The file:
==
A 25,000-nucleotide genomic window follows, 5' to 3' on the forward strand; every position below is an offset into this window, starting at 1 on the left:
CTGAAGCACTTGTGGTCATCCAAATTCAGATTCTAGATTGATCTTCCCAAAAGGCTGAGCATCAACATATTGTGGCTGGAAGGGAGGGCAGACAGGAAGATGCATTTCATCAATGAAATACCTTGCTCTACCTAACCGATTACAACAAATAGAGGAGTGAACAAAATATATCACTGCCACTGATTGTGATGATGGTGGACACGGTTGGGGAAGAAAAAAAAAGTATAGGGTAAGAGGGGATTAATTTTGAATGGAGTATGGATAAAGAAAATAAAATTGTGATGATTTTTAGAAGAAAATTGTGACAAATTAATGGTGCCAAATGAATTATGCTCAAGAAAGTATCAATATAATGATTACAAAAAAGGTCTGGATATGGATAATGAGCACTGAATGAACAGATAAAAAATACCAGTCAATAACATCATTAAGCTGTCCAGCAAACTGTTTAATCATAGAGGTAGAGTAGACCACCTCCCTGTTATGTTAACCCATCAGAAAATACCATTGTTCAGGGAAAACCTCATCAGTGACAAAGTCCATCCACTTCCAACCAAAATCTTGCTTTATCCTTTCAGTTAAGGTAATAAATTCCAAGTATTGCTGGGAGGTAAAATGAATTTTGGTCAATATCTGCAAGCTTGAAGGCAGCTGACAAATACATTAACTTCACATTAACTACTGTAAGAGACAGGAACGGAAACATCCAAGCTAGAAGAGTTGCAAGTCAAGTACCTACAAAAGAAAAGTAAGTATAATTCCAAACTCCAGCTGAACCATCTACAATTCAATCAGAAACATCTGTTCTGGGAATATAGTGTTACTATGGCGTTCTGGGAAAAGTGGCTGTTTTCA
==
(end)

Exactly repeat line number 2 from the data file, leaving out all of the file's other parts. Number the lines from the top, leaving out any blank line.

CTGAAGCACTTGTGGTCATCCAAATTCAGATTCTAGATTGATCTTCCCAAAAGGCTGAGCATCAACATATTGTGGCTGGAAGGGAGGGCAGACAGGAAGATGCATTTCATCAATGAAATACCTTGCTCTACCTAACCGATTACAACAAATAGAGGAGTGAACAAAATATATCACTGCCACTGATTGTGATGATGGTGGACACGGTTGGGGAAGAAAAAAAAAGTATAGGGTAAGAGGGGATTAATTTTGAATGGAGTATGGATAAAGAAAATAAAATTGTGATGATTTTTAGAAGAAAATTGTGACAAATTAATGGTGCCAAATGAATTATGCTCAAGAAAGTATCAATATAATGATTACAAAAAAGGTCTGGATATGGATAATGAGCACTGAATGAACAGATAAAAAATACCAGTCAATAACATCATTAAGCTGTCCAGCAAACTGTTTAATCATAGAGGTAGAGTAGACCACCTCCCTGTTATGTTAACCCATCAGAAAATACCATTGTTCAGGGAAAACCTCATCAGTGACAAAGTCCATCCACTTCCAACCAAAATCTTGCTTTATCCTTTCAGTTAAGGTAATAAATTCCAAGTATTGCTGGGAGGTAAAATGAATTTTGGTCAATATCTGCAAGCTTGAAGGCAGCTGACAAATACATTAACTTCACATTAACTACTGTAAGAGACAGGAACGGAAACATCCAAGCTAGAAGAGTTGCAAGTCAAGTACCTACAAAAGAAAAGTAAGTATAATTCCAAACTCCAGCTGAACCATCTACAATTCAATCAGAAACATCTGTTCTGGGAATATAGTGTTACTATGGCGTTCTGGGAAAAGTGGCTGTTTTCA